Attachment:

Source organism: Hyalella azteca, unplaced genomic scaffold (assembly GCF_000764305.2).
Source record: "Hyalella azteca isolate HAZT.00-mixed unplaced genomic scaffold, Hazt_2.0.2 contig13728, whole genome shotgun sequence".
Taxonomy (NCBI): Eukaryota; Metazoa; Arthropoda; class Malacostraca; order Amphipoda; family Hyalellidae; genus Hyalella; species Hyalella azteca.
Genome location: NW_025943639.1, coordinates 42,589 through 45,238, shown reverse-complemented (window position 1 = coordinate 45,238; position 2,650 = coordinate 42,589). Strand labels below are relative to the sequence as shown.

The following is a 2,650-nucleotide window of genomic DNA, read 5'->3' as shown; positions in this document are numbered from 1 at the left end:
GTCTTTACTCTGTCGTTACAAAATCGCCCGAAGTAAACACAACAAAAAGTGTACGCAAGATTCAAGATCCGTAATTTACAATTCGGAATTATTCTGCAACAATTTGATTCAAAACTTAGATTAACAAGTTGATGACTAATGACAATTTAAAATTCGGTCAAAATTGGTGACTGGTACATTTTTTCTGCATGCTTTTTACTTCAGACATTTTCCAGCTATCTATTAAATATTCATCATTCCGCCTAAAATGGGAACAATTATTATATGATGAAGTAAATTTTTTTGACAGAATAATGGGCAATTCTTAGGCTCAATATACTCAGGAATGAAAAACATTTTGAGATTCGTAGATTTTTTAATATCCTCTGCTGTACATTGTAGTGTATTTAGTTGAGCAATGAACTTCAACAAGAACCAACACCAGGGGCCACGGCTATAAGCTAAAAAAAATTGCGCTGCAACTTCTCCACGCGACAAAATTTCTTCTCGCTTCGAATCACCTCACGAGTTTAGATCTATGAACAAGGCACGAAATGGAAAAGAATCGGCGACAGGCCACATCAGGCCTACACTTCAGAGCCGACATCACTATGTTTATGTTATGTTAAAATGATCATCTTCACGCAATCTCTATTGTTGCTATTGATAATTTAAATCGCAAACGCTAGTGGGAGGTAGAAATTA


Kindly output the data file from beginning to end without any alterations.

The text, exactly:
Source organism: Hyalella azteca, unplaced genomic scaffold (assembly GCF_000764305.2).
Source record: "Hyalella azteca isolate HAZT.00-mixed unplaced genomic scaffold, Hazt_2.0.2 contig13728, whole genome shotgun sequence".
Taxonomy (NCBI): Eukaryota; Metazoa; Arthropoda; class Malacostraca; order Amphipoda; family Hyalellidae; genus Hyalella; species Hyalella azteca.
Genome location: NW_025943639.1, coordinates 42,589 through 45,238, shown reverse-complemented (window position 1 = coordinate 45,238; position 2,650 = coordinate 42,589). Strand labels below are relative to the sequence as shown.

The following is a 2,650-nucleotide window of genomic DNA, read 5'->3' as shown; positions in this document are numbered from 1 at the left end:
GTCTTTACTCTGTCGTTACAAAATCGCCCGAAGTAAACACAACAAAAAGTGTACGCAAGATTCAAGATCCGTAATTTACAATTCGGAATTATTCTGCAACAATTTGATTCAAAACTTAGATTAACAAGTTGATGACTAATGACAATTTAAAATTCGGTCAAAATTGGTGACTGGTACATTTTTTCTGCATGCTTTTTACTTCAGACATTTTCCAGCTATCTATTAAATATTCATCATTCCGCCTAAAATGGGAACAATTATTATATGATGAAGTAAATTTTTTTGACAGAATAATGGGCAATTCTTAGGCTCAATATACTCAGGAATGAAAAACATTTTGAGATTCGTAGATTTTTTAATATCCTCTGCTGTACATTGTAGTGTATTTAGTTGAGCAATGAACTTCAACAAGAACCAACACCAGGGGCCACGGCTATAAGCTAAAAAAAATTGCGCTGCAACTTCTCCACGCGACAAAATTTCTTCTCGCTTCGAATCACCTCACGAGTTTAGATCTATGAACAAGGCACGAAATGGAAAAGAATCGGCGACAGGCCACATCAGGCCTACACTTCAGAGCCGACATCACTATGTTTATGTTATGTTAAAATGATCATCTTCACGCAATCTCTATTGTTGCTATTGATAATTTAAATCGCAAACGCTAGTGGGAGGTAGAAATTA